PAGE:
The vote constitutes the Parliament's response to a draft directive proposed by the European Commission last July, which overhauls EU law on the classification, packaging and labelling of chemical preparations. Following a debate on a draft report from its environment committee, the Parliament voted for more than 20 amendments, most of them concerning labelling requirements.
The draft directive is intended to replace the 1988 preparations directive. Under the Commission's proposal, the law is to be extended to include pesticides and biocides. It will also introduce a new category of preparations classed as "dangerous for the environment".
During a debate, MEPs of all political parties gave a warm welcome to the draft directive. Monica Baldi, who drafted Parliament's report, called it "a logical and important step towards integrated legislation for chemicals in the Union".
However, there was widespread support for tightening up proposed labelling requirements. "People want information about dangerous substances," Swedish MEP Anneli Hulthen told ENDS Daily, "and the European Parliament is concerned that they get as much information as possible." In particular, the Parliament voted for compulsory information about all dangerous substances contained in a preparation, even if present in small quantities, whereas the Commission's proposal envisages requiring information on a maximum of six dangerous substances.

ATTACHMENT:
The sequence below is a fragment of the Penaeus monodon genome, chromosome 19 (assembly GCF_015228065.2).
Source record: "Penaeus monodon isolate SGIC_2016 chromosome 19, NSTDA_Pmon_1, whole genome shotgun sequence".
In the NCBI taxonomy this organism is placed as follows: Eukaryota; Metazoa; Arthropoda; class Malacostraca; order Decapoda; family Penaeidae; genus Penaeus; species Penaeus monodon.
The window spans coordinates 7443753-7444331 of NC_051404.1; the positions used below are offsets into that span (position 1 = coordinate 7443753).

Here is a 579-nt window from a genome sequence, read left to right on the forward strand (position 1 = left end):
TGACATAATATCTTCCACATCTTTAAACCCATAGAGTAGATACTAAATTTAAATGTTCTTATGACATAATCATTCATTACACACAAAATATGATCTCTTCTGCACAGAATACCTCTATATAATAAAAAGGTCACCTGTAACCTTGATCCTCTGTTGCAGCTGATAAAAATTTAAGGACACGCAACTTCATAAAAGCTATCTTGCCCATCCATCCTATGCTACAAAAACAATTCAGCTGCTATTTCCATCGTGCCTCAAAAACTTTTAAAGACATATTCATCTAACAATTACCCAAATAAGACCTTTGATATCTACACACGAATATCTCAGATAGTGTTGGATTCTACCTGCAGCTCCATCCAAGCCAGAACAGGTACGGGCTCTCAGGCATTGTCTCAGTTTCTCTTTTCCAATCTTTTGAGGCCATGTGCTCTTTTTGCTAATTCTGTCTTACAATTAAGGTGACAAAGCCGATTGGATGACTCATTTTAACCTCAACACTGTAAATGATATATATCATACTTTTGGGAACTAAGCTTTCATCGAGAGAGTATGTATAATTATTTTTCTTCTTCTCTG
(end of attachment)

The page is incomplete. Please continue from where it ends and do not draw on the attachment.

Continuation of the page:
Monica Baldi took the unusual step of voting against most of the amendments proposed in her own report today. Following substantial changes made to her initial draft by the environment committee, Ms Baldi argued today that the final proposals were too bureaucratic and burdensome for business. Despite her stand, the full Parliament endorsed all but one of the committee's proposals.
Further progress for the amendments looks more doubtful. Centre right and right wing parties opposed them today, and many only just scraped through the votes. When the draft directive returns for the Parliament's second hearing, larger majorities will be required to maintain the proposals.
In addition, other EU institutions and European industry are opposed to strengthening labelling requirements beyond the Commission's proposal. A spokesperson for the chemical industry's trade association, Cefic, told ENDS Daily that: "overprotection and overlabelling will cause problems for consumers and will not help to give them better protection."
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